Both the scribe and the artist of this beautiful manuscript dated their work five times over a period of three years from 1476-1478. Twenty initials with figures and little scenes illustrate the codex; many show ornate foliate extensions, some are painted in gold and rich colours, others in a sophisticated so-called grisaille technique, which uses only grey hues. As the texts refer to the liturgical use for "the choir in Constance" (…secundum chorum Constanciensis ecclesie…), it is likely that the artisans came from the area surrounding Lake Constance. The initials of our manuscript show an inventive and highly skilled artist at work. A delightful and complex narrative unfurls in the margins of f. 87v. It is the most elaborate decoration in this book and accompanies the feast of Nativity. Various interacting elements tell the Christmas story.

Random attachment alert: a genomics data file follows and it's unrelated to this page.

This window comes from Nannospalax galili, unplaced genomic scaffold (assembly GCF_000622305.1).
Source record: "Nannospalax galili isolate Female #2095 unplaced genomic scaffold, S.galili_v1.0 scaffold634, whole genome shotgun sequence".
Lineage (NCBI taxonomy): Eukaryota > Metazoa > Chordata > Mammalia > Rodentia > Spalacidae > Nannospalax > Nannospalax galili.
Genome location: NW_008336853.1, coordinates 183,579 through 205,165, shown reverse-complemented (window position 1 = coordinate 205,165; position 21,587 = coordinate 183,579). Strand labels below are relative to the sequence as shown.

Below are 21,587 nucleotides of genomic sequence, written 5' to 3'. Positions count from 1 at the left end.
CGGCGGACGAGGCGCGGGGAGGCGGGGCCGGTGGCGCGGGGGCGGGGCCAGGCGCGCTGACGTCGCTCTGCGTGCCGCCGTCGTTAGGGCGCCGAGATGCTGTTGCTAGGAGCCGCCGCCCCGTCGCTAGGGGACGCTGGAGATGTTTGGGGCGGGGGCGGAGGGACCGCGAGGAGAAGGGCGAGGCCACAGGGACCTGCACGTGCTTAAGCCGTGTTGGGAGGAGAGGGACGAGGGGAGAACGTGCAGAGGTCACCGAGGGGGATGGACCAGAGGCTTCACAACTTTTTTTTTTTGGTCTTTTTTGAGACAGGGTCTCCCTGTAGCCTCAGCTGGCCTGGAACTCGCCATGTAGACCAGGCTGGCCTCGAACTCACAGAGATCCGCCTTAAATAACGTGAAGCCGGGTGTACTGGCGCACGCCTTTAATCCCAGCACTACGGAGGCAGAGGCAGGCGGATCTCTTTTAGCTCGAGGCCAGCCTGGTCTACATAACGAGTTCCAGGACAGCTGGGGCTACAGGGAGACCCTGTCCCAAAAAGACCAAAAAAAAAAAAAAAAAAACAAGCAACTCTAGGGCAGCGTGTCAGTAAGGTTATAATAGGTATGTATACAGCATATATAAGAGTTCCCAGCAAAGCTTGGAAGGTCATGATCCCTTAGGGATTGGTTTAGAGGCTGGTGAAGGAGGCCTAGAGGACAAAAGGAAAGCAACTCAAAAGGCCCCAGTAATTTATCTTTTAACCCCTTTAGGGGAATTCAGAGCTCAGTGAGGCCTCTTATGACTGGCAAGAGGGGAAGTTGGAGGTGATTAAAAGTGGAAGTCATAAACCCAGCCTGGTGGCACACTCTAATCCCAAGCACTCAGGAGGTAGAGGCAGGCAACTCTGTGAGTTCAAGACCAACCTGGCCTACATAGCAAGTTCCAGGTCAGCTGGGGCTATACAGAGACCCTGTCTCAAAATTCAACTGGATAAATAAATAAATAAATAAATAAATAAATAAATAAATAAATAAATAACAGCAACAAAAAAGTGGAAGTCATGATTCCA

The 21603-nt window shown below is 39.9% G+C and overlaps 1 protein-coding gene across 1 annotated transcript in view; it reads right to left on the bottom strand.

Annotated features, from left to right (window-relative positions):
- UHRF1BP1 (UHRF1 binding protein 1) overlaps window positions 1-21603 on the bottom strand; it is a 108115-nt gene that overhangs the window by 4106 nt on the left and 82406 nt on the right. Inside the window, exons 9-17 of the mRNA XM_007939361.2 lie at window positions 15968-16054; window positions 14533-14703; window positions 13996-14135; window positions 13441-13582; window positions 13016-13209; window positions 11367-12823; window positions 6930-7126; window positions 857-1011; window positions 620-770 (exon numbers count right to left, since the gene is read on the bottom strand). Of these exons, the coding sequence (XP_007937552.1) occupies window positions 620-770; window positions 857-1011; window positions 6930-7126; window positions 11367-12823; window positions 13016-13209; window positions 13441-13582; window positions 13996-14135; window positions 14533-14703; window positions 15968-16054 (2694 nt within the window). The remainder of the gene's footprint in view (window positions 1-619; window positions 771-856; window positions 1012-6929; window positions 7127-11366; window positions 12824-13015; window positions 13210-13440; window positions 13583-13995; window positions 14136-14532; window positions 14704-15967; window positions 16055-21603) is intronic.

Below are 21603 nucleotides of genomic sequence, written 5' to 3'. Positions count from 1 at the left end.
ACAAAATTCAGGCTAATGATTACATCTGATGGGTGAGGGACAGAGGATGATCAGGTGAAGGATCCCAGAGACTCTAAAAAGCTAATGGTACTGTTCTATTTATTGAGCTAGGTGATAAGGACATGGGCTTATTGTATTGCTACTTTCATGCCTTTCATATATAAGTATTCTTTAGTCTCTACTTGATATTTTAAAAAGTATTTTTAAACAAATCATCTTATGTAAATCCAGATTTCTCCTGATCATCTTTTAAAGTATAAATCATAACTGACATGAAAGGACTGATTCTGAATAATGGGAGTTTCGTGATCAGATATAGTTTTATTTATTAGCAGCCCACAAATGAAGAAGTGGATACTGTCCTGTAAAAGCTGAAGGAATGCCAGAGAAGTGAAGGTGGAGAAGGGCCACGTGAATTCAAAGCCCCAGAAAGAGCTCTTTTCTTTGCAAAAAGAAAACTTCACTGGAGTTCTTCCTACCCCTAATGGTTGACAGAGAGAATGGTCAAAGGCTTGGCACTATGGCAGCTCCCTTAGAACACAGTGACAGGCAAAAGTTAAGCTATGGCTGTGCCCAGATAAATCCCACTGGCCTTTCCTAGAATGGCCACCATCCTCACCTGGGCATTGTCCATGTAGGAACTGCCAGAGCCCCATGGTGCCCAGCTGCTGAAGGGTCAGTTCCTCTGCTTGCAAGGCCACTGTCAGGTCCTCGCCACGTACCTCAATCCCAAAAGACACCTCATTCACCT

There are some similarities between the present manuscript and two others. One is in Basel, UB, B. IX. 36, dated 1479, where we encounter an – apparently unfinished – pen drawing. Interestingly, two of the initials on f. 121 of our Breviary are also outlined in pen drawing. Whether they were not accomplished or meant to stay this way, is unclear. The other related manuscript is in Zürich, Zentralbibliothek, C 131, dated 1480. The closest comparison that we have been able to find, albeit less flamboyantly illustrated, is the Benedictional of Johannes of Venningen, bishop of Basel (1458-1479), in the collection William Alfred Westropp Foyle until 2000.
For a more detailed description of the Christmas page, also see our blog on that subject.